New search

Diana Colgan
Undergraduate Student
Department of Biology
Kean University
A Tradesman’s Journey Back from a Cerebral Incident 

This directed case study tells the story of a middle-aged man with hypertension and hyperlipidemia who experiences an ischemic cerebrovascular accident. The case provides an opportunity for students to integrate the brain's functional anatomy related to control of speech and body movement, and to examine how disruption of the brain's blood supply can have systemic effects. Students learn the anatomy of the brain's blood supply and explore the neural integration of upper motor neurons in the quadriceps reflex. Group discussion is used to teach the post-stroke symptoms of hemiparesis (primarily in the lower extremity), dysphasia, and alien hand syndrome. The case was originally developed for upper-level undergraduate biology majors following their coursework in anatomy, physiology, and neuroscience. The case is also appropriate for any upper-level college undergraduate or graduate course that covers the cardiovascular system, structure and function of the brain's cerebrum, and the brain's blood supply (circle of Willis and the general supply of each cerebral artery).


Headaches, Mood Swings, and Dropping Things: Differential Diagnosis of a Nervous System Disorder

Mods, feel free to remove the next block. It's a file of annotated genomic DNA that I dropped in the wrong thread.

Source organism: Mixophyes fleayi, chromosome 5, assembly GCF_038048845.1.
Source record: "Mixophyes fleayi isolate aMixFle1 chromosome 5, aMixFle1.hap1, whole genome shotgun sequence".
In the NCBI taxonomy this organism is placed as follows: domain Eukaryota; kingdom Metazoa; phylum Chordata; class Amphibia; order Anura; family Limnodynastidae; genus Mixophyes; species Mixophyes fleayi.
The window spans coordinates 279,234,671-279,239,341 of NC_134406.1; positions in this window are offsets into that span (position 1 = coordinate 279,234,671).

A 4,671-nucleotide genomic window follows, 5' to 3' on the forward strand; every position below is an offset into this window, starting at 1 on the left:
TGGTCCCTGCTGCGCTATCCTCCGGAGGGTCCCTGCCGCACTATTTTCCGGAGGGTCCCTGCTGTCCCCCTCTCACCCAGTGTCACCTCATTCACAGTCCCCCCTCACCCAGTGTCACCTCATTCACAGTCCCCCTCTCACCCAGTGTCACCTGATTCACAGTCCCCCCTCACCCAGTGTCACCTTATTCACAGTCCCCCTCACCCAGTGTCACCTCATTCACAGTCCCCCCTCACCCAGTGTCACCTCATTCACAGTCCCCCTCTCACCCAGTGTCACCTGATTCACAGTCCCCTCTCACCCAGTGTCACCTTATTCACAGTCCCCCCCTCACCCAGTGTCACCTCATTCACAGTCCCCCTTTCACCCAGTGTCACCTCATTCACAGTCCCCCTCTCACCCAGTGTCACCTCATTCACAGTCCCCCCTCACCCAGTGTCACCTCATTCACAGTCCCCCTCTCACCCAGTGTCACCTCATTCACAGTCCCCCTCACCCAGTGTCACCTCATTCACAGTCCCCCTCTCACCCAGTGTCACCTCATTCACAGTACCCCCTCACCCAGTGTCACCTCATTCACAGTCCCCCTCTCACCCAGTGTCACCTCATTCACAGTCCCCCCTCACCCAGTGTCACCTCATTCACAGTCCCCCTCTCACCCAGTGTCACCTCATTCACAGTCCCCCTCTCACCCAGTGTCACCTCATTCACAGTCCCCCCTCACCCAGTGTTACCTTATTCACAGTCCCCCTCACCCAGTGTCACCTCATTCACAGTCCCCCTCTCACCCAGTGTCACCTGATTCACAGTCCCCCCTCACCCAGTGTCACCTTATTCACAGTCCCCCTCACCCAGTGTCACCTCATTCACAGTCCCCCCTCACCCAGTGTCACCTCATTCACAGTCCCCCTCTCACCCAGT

This interrupted case study walks students through the stages of determining a diagnosis for a neural condition/disease in a 62-year-old female. The case includes the medical history, presenting signs and symptoms, pre-diagnoses, evaluation/observations, testing, analysis of the results from testing, narrowing the differential diagnosis, and the final diagnosis. In order to successfully complete the case, students will need to learn about the epidemiology, signs and symptoms, pathophysiology, diagnostic testing, and results of testing of several neural conditions/diseases including Creutzfeldt-Jakob disease, Guillian-Barre syndrome, Huntington’s disease, hydrocephalus, multiple sclerosis, Parkinson’s disease, primary amebic meningoencephalitis, and subacute sclerosing panencephalitis. Students will create a table encompassing the characteristics of these diseases, completing it with the information provided in each stage to narrow down the diagnostic possibilities until the final diagnosis. By the end of the activity, students will understand that overlapping characteristics among these neural conditions/diseases increases the difficulty of reaching a final diagnosis. This case should be beneficial for upper-level undergraduate and graduate students pursuing a future career in the allied health professions.